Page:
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Proceedings Paper

Spitzer space telescope: dark current and total noise prediction for InSb detector arrays in the infrared array camera (IRAC) for the post-cryogen era
Author(s): Craig W. McMurtry; Judith L. Pipher; William J. Forrest
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Paper Abstract

During the expected 5+ years of operation, the Spitzer Space Telescope is and will continue to produce outstanding infrared images and spectra, and greatly further scientific understanding of our universe. The Spitzer Space Telescope's instruments are cryogenically cooled to achieve low dark current and low noise. After the cryogens are exhausted, the Spitzer Space Telescope will only be cooled by passively radiating into space. The detector arrays in the IRAC instrument are expected to equilibrate at approximately 30K. The two shortest wavelength channels (3.6 and 4.5 micron) employ InSb detector arrays and are expected to function and perform with only a modest degradation in sensitivity. Thus, an extended mission is possible for Spitzer. We present the predicted dark current, noise, quantum efficiency and image residuals for the 3.6 and 4.5 micron IRAC channels in the post-cryogen era.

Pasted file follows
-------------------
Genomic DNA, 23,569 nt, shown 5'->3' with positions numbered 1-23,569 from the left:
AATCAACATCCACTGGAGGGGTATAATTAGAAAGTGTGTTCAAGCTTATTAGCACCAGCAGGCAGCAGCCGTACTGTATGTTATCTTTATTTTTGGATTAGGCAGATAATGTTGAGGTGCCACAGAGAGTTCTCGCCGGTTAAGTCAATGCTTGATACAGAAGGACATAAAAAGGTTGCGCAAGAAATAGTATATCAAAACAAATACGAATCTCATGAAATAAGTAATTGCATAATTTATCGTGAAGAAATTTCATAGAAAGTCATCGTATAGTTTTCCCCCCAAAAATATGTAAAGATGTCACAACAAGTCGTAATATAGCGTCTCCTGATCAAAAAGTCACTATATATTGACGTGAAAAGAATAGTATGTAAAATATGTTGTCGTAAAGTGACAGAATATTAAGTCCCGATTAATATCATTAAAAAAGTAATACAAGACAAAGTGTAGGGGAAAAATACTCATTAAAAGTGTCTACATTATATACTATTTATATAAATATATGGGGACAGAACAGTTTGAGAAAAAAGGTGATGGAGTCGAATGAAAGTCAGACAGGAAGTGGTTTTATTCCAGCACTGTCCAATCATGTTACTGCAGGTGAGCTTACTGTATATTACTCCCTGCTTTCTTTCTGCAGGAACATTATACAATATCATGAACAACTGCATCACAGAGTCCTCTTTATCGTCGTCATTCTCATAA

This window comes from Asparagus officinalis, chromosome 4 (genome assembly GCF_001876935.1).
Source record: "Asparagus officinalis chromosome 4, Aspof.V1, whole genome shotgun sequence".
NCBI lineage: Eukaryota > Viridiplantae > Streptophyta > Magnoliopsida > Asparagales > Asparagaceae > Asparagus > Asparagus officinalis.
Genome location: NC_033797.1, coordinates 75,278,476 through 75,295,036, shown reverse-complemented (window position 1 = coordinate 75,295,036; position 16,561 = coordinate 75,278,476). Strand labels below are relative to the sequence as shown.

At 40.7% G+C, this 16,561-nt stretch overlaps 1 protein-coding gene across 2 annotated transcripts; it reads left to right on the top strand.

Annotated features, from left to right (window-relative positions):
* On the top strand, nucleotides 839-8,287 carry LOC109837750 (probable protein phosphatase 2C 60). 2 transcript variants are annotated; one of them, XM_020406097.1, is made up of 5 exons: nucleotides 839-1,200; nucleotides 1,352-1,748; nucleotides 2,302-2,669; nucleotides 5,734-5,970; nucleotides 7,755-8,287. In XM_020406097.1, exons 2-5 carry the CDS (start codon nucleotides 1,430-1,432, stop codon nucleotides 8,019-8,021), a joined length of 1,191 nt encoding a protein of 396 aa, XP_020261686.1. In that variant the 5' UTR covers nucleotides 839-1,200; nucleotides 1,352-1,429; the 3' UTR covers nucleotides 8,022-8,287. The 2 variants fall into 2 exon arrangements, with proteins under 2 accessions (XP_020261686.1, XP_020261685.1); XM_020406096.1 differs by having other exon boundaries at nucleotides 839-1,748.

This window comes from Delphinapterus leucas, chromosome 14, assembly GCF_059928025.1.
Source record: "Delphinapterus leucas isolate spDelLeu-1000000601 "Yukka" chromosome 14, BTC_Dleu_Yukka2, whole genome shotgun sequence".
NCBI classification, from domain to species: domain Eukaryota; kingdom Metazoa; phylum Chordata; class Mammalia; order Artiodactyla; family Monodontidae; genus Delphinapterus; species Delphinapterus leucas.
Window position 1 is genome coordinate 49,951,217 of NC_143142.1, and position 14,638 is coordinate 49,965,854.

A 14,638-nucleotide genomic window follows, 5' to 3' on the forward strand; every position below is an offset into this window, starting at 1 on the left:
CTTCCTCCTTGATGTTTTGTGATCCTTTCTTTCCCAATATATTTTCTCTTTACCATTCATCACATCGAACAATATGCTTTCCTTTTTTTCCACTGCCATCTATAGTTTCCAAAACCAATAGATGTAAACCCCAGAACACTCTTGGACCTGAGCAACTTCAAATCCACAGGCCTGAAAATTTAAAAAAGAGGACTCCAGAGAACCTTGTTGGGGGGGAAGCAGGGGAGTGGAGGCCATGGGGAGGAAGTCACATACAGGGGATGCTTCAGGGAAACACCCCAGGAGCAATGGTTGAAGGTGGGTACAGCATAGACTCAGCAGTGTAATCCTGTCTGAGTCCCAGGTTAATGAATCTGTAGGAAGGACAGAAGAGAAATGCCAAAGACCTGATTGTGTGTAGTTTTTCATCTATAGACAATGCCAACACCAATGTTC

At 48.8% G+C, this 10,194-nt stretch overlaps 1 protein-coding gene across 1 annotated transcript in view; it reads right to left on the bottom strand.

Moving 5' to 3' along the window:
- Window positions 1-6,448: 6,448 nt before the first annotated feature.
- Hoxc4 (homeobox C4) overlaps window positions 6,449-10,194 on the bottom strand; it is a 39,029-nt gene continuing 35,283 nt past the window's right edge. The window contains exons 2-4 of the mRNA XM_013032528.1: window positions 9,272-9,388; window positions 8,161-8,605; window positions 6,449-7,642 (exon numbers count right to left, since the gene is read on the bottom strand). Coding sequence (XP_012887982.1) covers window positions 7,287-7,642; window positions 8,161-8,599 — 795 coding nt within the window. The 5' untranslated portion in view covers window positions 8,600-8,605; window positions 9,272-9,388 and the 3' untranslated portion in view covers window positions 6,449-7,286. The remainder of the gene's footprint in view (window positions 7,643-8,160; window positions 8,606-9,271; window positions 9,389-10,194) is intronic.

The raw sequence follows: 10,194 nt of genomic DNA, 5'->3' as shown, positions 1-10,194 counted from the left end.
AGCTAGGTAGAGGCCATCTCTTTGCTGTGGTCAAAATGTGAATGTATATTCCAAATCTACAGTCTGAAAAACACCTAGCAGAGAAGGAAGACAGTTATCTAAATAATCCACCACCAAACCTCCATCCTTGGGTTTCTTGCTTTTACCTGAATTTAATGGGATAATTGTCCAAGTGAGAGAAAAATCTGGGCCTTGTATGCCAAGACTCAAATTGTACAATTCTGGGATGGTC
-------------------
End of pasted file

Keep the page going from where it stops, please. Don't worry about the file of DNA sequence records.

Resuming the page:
Paper Details

Date Published: 10 June 2006
PDF: 11 pages
Proc. SPIE 6265, Space Telescopes and Instrumentation I: Optical, Infrared, and Millimeter, 626508 (10 June 2006); doi: 10.1117/12.670514
Show Author Affiliations
Craig W. McMurtry, Univ. of Rochester (United States)
Judith L. Pipher, Univ. of Rochester (United States)
William J. Forrest, Univ. of Rochester (United States)


Published in SPIE Proceedings Vol. 6265:
Space Telescopes and Instrumentation I: Optical, Infrared, and Millimeter
John C. Mather; Howard A. MacEwen; Mattheus W. M. de Graauw, Editor(s)

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